Movie Review: Dragon Ball Z

Dragon Ball Super: Broly is a phenomenon in action, humor, and suspense that reminds audiences of why we love this long-lasting sci-fi action anime franchise. This latest Dragon Ball, produced by Toei Animation (Sailor Moon, One Piece and Dragon Ball Z), is a direct sequel to the recent anime, Dragon Ball Super.

It has been a long time since a movie has made my jaw drop, and upon viewing it in the movie theater, my jaw dropped every five minutes.

The Dragon Ball is in the top 10 most-grossing media franchises of all time, and the original manga being the 2nd best-selling Japanese comic series ever made. Dragon Ball has been an influence to the world since its original publication in 1984. Just last year the titular protagonist, Son Goku, was given his own float in the Macy’s Thanksgiving Day Parade. This new movie reignited why I loved Dragon Ball in ways that I hadn’t felt since DBZ.

With the story, screenplay and character designs crafted by original Dragon Ball creator and manga industry veteran, Akira Toriyama, as well as the return of the legendary Funimation English dub cast of Sean Schemmel (Goku) and Chris Sabat (Vegeta and Piccolo), it was shaping up to be the best Dragon Ball’s been since the 90s. This alone would have sold any Dragon Ball fan into buying a ticket, but with the return of one of the series’ most popular characters, Broly, this quickly revived the nationwide sensation that Dragon Ball Z was when it first aired.   

The movie takes place directly after the latest Dragon Ball anime that ended last year, Dragon Ball: Super, and reboots the story at the end of the Saiyan race. The reboot ended up fleshing out a lot of what had happened in the previous film, however with a more unfortunate beginning to the characters of Goku, Vegeta, and Broly. This new origin has helped the characters of Bardok and King Vegeta, the respective fathers of Goku and Vegeta, in ways I wasn’t expecting. It provided more insight into both of these fathers and how both of their most insignificant actions had an almost chain reaction, affecting the series of Dragon Ball as a whole.   

The character of Broly, himself, has been a favorite among fans since his appearance in the non-canon Dragon Ball Z films, but this movie marks his first canon appearance in the Dragon Ball timeline.

What I found so fascinating about Broly is the difference between him and the other Dragon Ball villains. Frieza was the charismatic but cruel, racist ruler of his own private army who took great pleasure in exterminating anyone who so much as annoyed him, while Cell was this imposing monster who believed the only true way to prove his own perfection was to exterminate all life in the universe.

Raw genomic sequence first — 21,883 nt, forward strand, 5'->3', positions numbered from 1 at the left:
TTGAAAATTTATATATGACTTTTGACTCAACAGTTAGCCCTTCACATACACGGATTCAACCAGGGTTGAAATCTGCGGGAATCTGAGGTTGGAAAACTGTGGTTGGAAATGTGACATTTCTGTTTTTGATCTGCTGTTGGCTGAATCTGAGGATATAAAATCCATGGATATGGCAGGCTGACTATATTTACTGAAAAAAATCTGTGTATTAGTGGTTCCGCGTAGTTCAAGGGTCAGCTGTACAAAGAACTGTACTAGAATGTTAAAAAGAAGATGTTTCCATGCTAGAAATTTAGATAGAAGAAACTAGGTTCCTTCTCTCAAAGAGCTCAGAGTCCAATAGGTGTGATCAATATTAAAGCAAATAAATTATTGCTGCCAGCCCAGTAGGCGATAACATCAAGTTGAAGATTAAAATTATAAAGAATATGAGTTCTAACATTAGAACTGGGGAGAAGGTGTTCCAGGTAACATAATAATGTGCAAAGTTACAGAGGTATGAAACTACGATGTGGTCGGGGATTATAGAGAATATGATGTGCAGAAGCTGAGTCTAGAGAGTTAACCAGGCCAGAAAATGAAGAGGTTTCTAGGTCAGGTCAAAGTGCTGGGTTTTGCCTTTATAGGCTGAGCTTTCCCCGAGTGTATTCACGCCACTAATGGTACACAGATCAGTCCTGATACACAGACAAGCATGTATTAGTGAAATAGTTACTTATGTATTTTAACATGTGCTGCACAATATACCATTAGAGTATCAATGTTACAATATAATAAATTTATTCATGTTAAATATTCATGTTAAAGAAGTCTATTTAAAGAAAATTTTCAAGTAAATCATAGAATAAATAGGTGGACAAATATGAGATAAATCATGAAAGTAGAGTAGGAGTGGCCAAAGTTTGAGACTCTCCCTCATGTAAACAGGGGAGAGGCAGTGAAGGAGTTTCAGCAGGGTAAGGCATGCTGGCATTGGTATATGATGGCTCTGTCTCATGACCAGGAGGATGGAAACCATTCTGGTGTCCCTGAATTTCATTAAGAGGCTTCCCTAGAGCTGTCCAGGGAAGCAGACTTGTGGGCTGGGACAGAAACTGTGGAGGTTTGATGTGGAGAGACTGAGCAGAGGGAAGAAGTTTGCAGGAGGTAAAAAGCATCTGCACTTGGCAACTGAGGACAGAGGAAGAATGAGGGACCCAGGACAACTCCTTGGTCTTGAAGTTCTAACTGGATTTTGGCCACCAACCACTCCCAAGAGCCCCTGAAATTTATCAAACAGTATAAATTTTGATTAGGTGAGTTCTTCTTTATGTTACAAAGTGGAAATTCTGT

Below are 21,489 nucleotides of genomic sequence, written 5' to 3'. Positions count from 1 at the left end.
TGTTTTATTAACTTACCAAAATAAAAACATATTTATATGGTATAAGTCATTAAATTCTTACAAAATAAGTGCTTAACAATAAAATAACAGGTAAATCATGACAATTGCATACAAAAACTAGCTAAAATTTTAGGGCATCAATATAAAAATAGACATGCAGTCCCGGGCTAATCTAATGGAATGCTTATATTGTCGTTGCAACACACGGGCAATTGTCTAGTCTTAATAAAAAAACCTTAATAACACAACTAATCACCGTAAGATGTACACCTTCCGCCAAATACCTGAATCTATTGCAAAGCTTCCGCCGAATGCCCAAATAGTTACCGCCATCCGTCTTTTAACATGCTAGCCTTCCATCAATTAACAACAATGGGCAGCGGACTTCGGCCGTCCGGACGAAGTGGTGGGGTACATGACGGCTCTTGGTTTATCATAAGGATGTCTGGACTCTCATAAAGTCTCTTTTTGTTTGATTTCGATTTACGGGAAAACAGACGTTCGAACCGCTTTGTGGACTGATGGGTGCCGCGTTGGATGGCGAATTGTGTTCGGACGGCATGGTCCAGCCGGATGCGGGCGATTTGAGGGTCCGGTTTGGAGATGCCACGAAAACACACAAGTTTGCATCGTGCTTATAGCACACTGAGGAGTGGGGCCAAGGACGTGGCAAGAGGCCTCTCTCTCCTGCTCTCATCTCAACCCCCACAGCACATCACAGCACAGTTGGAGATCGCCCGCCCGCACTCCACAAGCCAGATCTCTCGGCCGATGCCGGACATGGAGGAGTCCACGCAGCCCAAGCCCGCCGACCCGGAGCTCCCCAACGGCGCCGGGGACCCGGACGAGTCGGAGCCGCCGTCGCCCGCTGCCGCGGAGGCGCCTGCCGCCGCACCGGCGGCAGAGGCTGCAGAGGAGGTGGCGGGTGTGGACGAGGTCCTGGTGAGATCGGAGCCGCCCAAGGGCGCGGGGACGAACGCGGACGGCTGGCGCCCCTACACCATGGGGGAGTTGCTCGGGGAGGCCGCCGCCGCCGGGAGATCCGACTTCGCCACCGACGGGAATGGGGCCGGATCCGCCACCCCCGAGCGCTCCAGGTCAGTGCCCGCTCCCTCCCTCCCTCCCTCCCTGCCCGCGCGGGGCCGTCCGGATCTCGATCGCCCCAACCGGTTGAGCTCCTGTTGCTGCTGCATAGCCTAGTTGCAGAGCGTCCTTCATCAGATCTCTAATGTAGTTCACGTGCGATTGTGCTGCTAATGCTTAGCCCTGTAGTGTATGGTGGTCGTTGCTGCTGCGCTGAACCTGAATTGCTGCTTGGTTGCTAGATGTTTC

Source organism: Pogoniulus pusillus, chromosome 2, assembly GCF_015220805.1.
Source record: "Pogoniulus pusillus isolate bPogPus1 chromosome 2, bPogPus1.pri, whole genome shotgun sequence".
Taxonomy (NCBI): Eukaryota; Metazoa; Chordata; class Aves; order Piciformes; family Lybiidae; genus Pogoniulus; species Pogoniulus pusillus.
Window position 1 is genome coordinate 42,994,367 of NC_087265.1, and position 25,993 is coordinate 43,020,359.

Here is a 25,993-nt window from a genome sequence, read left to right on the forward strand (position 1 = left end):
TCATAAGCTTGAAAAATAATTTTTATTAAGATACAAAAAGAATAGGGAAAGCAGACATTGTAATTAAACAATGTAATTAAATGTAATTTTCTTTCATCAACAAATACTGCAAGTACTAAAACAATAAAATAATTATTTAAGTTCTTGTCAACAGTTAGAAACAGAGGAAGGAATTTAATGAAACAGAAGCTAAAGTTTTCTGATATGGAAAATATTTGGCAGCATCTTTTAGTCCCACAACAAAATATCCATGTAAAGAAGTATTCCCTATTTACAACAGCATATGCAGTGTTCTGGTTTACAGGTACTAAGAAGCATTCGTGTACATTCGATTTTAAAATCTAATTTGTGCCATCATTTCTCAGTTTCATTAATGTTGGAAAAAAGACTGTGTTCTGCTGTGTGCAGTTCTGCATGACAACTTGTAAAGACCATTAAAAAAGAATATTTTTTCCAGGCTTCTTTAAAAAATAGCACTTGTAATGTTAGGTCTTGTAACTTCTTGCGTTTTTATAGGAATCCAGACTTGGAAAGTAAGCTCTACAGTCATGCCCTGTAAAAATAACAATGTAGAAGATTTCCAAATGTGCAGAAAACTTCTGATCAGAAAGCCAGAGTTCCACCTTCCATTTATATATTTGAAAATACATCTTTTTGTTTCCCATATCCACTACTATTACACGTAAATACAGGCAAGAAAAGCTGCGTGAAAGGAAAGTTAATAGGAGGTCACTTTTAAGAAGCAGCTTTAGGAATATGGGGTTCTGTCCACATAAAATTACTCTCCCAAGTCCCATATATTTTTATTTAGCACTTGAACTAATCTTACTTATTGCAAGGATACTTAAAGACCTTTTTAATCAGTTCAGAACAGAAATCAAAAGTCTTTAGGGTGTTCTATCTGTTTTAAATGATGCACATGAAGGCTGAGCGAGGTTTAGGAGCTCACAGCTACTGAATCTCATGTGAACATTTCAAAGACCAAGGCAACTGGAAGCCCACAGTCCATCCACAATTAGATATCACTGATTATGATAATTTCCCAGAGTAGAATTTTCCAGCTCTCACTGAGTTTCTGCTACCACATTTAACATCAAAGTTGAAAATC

But Broly is very different. Broly is another Saiyan (like Goku and Vegeta) who has had to survive a harsh, barren wasteland of a planet for his entire life, and when he’s taken off it, he becomes an animal of his chain for the first time. Never having the chance to use his full power or to truly express his desires or emotions properly before, he lets loose a deeply hidden whirlpool of rage, the likes of which shatter the ground under his feet. This is both incredible to watch while also making you sympathize with him in ways I wasn’t expecting.

Speaking of ground under feet, the amount of work gone into the animation left me breathless. Without spoiling anything, it’s incredible to witness the terrain change so drastically over the course of the film, symbolizing the rise in power of the fighters as they push each other to their limits. Anyone who’s familiar with Dragon Ball Z knows how most fights take place in the canyon so it was a nice change of pace seeing a fight take place in the Arctic. Not only that, but each energy blast, each punch, each block was made to feel powerful, heavy and with such force that I was more worried for whoever was on the receiving end rather than who should be winning.

If you’re coming into this expecting something like Infinity War or Black Panther, you’ll be sorely disappointed. But if you have any love for Dragon Ball, this movie will hit you with a wave of nostalgia like a Kamehameha. Dragon Ball Super: Broly is a masterpiece in animation and action that reignited everything about why I love this sci-fi action anime from Japan. You can tell that everything from its fight scenes, to its build up, to its characters and comedy was made with passion, love, and respect from everyone working on it.

Having only the smallest of nitpicks concerning its conclusion, it is still without a doubt the best Dragon Ball movie, filled with action, suspense and bits of comedy here and there. If you can, I highly recommend checking this out in theaters because there’s nothing quite like seeing a room full of people cheer and clap whenever Goku or Vegeta go Super Saiyan.



Lee RussoComment